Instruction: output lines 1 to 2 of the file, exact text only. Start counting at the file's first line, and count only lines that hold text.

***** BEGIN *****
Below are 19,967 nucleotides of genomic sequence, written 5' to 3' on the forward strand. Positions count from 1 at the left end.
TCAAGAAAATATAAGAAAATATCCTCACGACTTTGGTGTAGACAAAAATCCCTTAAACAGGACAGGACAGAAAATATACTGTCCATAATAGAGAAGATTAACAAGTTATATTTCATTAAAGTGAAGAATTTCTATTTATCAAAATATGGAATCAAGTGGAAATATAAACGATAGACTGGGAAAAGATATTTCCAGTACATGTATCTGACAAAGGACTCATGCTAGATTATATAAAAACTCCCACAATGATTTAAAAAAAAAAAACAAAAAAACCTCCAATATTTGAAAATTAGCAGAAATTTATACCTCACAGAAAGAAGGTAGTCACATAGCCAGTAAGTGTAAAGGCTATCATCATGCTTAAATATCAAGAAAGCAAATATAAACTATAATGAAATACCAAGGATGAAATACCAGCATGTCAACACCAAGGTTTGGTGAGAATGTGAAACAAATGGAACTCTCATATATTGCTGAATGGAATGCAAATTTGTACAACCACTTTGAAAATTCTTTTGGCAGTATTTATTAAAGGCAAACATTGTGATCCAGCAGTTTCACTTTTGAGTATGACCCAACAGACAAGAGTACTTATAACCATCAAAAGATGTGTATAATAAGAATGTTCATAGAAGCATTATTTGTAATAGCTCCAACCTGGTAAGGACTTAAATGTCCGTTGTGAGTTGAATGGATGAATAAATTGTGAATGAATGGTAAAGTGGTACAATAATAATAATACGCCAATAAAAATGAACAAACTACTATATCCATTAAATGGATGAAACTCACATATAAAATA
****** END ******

Below are 19,967 nucleotides of genomic sequence, written 5' to 3' on the forward strand. Positions count from 1 at the left end.
TCAAGAAAATATAAGAAAATATCCTCACGACTTTGGTGTAGACAAAAATCCCTTAAACAGGACAGGACAGAAAATATACTGTCCATAATAGAGAAGATTAACAAGTTATATTTCATTAAAGTGAAGAATTTCTATTTATCAAAATATGGAATCAAGTGGAAATATAAACGATAGACTGGGAAAAGATATTTCCAGTACATGTATCTGACAAAGGACTCATGCTAGATTATATAAAAACTCCCACAATGATTTAAAAAAAAAAAACAAAAAAACCTCCAATATTTGAAAATTAGCAGAAATTTATACCTCACAGAAAGAAGGTAGTCACATAGCCAGTAAGTGTAAAGGCTATCATCATGCTTAAATATCAAGAAAGCAAATATAAACTATAATGAAATACCAAGGATGAAATACCAGCATGTCAACACCAAGGTTTGGTGAGAATGTGAAACAAATGGAACTCTCATATATTGCTGAATGGAATGCAAATTTGTACAACCACTTTGAAAATTCTTTTGGCAGTATTTATTAAAGGCAAACATTGTGATCCAGCAGTTTCACTTTTGAGTATGACCCAACAGACAAGAGTACTTATAACCATCAAAAGATGTGTATAATAAGAATGTTCATAGAAGCATTATTTGTAATAGCTCCAACCTGGTAAGGACTTAAATGTCCGTTGTGAGTTGAATGGATGAATAAATTGTGAATGAATGGTAAAGTGGTACAATAATAATAATACGCCAATAAAAATGAACAAACTACTATATCCATTAAATGGATGAAACTCACATATAAAATA